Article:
Copyright in Australia
What is a copyright?
Copyright is one form of intellectual property.
Copyrights protect the original expression of ideas, i.e. the form or way an idea is expressed and not the ideas or the information themselves. For example, a photographer who takes a photo owns the copyright to the photos but not the objects in the photo.
The primary purpose of copyright protection is to act as an incentive by encouraging the creation of new works, which can in turn benefit the community.
Copyright law in Australia
Copyright subsists when the following elements are satisfied:
- the works fall within the definition set out in Copyrights Act 1968 (Cth) being either literary, dramatic, musical or artistic work;
- the works must be in a material form, such as, in writing, by way of a painting, etc;
- the works must be a new creation (be original - not copied).
So copyright covers such things as writings, images, music, films, etc.
Copyright provides a legal right to the copyright owner to prevent others from doing certain things such as copying and plagiarising the copyright owner's works without the permissions from the copyright owner.
There is no system of registration for copyright protection in Australia. The material is protected automatically from the time it is first recorded, written down, painted or drawn, filmed or taped.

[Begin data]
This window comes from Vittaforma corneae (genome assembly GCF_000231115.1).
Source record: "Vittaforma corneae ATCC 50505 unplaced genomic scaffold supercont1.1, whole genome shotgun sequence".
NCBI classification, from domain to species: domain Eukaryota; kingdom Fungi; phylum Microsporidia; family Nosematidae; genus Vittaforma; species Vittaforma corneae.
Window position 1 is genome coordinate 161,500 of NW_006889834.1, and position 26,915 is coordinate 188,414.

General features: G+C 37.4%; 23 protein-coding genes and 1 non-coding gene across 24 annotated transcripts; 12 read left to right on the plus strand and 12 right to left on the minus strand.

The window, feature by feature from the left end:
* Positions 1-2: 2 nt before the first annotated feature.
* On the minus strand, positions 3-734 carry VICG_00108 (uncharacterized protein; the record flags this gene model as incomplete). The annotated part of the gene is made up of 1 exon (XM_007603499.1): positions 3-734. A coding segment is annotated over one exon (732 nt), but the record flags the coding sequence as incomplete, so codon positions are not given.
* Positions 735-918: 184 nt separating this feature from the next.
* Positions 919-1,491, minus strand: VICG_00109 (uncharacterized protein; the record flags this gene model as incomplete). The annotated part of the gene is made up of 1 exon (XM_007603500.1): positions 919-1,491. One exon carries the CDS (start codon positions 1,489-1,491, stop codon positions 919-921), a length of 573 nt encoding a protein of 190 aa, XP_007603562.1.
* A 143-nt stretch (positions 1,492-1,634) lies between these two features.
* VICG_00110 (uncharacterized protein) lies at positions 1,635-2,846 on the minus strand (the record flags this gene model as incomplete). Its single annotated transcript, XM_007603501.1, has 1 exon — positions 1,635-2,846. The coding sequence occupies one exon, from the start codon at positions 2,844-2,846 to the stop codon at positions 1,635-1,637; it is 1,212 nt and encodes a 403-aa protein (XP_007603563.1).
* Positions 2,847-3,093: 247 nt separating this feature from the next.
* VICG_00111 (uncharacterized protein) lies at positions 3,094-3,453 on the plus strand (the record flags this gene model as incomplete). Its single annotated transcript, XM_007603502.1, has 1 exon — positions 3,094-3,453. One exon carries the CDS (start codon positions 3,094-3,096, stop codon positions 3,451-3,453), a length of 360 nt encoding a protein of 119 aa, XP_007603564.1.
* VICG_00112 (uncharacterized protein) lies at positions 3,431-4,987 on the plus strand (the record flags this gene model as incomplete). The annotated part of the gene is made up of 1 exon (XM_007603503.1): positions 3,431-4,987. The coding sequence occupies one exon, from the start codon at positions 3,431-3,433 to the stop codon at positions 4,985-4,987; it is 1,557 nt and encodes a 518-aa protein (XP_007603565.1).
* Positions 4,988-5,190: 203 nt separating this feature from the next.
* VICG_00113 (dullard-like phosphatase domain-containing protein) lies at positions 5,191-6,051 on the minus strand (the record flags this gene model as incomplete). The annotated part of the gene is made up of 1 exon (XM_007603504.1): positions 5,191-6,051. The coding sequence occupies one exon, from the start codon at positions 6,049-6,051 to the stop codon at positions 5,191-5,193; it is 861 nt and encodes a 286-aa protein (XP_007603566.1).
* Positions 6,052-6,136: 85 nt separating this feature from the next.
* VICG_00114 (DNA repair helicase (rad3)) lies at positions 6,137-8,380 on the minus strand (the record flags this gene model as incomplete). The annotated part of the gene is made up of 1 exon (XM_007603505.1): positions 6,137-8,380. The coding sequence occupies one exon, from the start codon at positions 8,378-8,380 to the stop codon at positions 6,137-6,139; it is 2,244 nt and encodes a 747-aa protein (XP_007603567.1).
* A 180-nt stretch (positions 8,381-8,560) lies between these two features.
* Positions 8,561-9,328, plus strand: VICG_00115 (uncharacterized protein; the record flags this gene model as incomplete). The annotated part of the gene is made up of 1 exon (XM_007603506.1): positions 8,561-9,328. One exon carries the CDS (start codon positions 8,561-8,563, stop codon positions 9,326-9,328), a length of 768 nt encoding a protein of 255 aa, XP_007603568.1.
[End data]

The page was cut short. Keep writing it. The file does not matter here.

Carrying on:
As copyright is automatic it is not essential (nor compulsory under the Copyrights Act 1968) for a copyright notice to be affixed to a copyright owner's works. However, to minimise potential infringement it is prudent where possible to inform the public that a particular material is copyrighted. Copyright notices such as the symbol © or the words "Copyright" or "Copyright reserved" are sometimes used for this purpose.
Duration of copyright
Subject to certain exceptions under the Copyrights Act 1968, copyright lasts for 70 years after the death of the creator, or 70 years from the end of the year the material was first made public. During this period, a copyright owner's works are protected from infringement. After this period, the material enters the public domain.
Assignment and Licensing
A copyright owner can assign or license their rights.
Copyright can be infringed when a person uses someone else's copyrighted material without permission. Even use of a portion of a work can potentially infringe copyright.
A copyright owner has the right to sue a person for damages in respect of infringement.